“Hear some ah de names ah de countries who could qualify: it have regular FIFA qualifiers Netherlands and occasional qualifiers Scotland. I see Germany and Italy, Denmark and Spain, Bahrain and Kuwait and Japan and Qatar.

Netherlands batsman Max O’Dowd.

“Buh the real surprise fuh me was Argentina and Panama.

“I not saying all dese football countries will qualify but all will be in qualifying. If they make it, it will be a FIFA T20 tournament!”

“Dat and God face, breds! Buh yuh ent answer my question. Who is the man who name I leave out from the Team of the Tournament?”

“Not a West Indian fuh sure,” he asserted.

West Indies players huddle before action during the 2024 ICC T20 World Cup.
Photo: CWI Media

“Wrong!”

“Akeal [Hosein]?”

“Nah. [Nicholas] Pooran.”

“Yuh lie.”

“Why?” I challenged him. “Yuh doh find he do enough?”

West Indies batsman Nicholas Pooran posted a sizzling 98 against Afghanistan on 17 June 2024.
Photo: ICC/ Getty

“Selling guns to the Indians? Well,” he chuckled, amused at his own joke, “to the English?”

“Well,” I responded, “according to the official release, in this tournament, Pooran ‘established his status as one of the best batters in the format (..) despite his high-risk batting.’

“His aggregate was 228, the sixth-highest, his strike rate nearly 150, not to be sneezed at. He make 98 run out against Afghanistan, the tournament high score. And his 17 sixes are one more than Chris Gayle’s 2016 record.”

“He coulda do, could do plenty more if the people in charge would get some sense.”

West Indies star Nicholas Pooran.

“Well, I don’t agree with you. You know that. But my concern is different. Pooran will be 30 in October, I think. I worry about how much longer he’ll continue to play for West Indies.”

“Why? Whey dat coming from.“

“I’m really not sure about his commitment to the West Indian cause. For three reasons.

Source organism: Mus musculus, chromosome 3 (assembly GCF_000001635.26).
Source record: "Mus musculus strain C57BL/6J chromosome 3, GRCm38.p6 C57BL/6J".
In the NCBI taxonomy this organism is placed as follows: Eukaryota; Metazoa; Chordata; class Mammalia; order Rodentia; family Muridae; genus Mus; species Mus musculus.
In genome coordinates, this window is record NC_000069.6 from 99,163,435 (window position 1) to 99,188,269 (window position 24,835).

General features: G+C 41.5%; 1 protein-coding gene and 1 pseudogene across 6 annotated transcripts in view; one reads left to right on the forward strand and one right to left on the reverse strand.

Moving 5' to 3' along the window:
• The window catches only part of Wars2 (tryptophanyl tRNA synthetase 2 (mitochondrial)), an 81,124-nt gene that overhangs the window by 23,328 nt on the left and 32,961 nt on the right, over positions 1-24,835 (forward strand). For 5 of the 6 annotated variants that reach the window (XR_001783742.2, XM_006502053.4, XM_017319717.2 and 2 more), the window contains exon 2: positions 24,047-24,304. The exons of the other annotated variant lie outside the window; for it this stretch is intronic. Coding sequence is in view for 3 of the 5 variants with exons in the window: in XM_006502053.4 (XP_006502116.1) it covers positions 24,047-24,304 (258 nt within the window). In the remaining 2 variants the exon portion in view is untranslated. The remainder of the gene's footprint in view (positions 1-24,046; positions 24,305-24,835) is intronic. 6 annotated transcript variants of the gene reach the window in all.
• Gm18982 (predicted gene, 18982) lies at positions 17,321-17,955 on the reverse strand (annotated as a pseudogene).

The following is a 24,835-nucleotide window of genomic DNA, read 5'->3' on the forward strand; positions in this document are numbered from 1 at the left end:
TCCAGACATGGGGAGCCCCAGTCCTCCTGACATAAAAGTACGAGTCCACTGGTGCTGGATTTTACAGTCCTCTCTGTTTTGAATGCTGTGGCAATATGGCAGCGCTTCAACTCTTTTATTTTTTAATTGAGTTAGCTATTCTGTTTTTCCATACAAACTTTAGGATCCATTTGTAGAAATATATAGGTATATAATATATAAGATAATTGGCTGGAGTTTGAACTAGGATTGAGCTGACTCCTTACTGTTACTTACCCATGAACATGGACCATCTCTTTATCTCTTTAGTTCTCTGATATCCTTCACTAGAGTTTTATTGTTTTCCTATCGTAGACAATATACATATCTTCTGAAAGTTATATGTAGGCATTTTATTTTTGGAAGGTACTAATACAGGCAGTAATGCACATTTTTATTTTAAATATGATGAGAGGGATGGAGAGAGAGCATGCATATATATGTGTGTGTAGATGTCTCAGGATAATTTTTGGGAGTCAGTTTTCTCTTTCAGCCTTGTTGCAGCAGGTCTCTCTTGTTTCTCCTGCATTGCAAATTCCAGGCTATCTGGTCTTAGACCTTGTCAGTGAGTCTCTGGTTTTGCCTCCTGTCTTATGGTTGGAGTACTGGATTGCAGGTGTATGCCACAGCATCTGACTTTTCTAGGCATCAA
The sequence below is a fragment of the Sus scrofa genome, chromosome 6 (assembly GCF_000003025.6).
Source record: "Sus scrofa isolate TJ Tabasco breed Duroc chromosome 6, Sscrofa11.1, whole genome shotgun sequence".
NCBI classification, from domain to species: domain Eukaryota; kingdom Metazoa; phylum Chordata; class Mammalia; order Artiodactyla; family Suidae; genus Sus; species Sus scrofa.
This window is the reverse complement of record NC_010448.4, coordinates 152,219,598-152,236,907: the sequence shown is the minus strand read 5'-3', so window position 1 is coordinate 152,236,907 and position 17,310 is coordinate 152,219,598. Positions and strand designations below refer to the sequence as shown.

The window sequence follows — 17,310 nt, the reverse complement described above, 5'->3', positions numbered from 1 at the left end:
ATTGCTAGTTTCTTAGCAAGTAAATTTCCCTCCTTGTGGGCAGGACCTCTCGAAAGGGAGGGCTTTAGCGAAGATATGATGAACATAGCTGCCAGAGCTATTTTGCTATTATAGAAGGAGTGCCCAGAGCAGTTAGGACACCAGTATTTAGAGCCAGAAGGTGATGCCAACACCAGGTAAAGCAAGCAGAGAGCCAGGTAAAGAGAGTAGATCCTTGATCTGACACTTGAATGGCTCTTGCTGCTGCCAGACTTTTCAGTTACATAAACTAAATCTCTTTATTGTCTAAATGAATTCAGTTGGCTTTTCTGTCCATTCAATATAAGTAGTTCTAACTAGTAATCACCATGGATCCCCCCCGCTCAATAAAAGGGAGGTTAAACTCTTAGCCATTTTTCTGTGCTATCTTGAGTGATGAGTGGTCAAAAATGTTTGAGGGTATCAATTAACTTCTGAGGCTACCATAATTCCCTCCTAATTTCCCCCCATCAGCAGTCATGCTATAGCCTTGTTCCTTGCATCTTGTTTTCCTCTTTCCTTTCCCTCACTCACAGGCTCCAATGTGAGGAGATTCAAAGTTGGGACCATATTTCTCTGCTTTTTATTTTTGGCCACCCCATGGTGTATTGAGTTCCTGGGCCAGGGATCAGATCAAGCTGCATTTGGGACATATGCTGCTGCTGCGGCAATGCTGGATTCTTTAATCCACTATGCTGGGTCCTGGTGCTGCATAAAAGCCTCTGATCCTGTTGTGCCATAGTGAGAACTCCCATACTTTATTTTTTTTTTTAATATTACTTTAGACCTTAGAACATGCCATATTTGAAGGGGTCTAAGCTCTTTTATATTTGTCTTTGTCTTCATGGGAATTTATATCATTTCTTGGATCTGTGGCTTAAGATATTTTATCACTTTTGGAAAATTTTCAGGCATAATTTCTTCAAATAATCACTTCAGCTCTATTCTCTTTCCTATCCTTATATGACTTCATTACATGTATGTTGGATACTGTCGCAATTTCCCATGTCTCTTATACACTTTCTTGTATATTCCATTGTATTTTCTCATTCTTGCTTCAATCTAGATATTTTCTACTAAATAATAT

“The first one is the way he batted throughout this tournament. I tell you already how Tino [Singh] bouff mih up fuh saying dat he wasn’t batting ‘properly’. Put it this way: I would like to see a more flexible approach.

West Indies batsman Nicholas Pooran goes after the bowling during his cameo against New Zealand in their ICC T20 World Cup contest at the Brian Lara Cricket Stadium in Tarouba, Trinidad on 12 June 2024.
Photo: Nicholas Bhajan/ Wired868

 

“Reason number two goes back to 2013 when he first burst onto the regional cricket scene with Guyana Amazon Warriors. You remember he made 54 off 24 balls but do you remember his post-match interview?”

“No.”

“I do. In the post-match interview, he said that his ambition was to get an IPL contract. He never once mentioned playing for the West Indies.”

“Hmmmm.”

Then West Indies captain Nicholas Pooran (right) and spinner Gudakesh Motie patrol the outfield during an ODI against India at the Queen’s Park Oval on 22 July 2022.
Photo: Daniel Prentice/ Wired868

“And then in 2022, he replaced Kieron Pollard as West Indies white ball captain and resigned after half a year.”

“That I remember.”

“Pooran makes all the right noises but public opinion  doesn’t bother him,” I said. “He’ll do what he deems best for Pooran. I think he’ll go the way of his fellow Trinis, Pollard and Sunil Narine.

“He’ll call early time on his West Indies career if the franchise options require it.”

Nicholas Pooran on the go in franchise cricket competition.

“We have to thank God,” Bobby said, sighing deeply, “there are never any leagues competing with the World Cup!”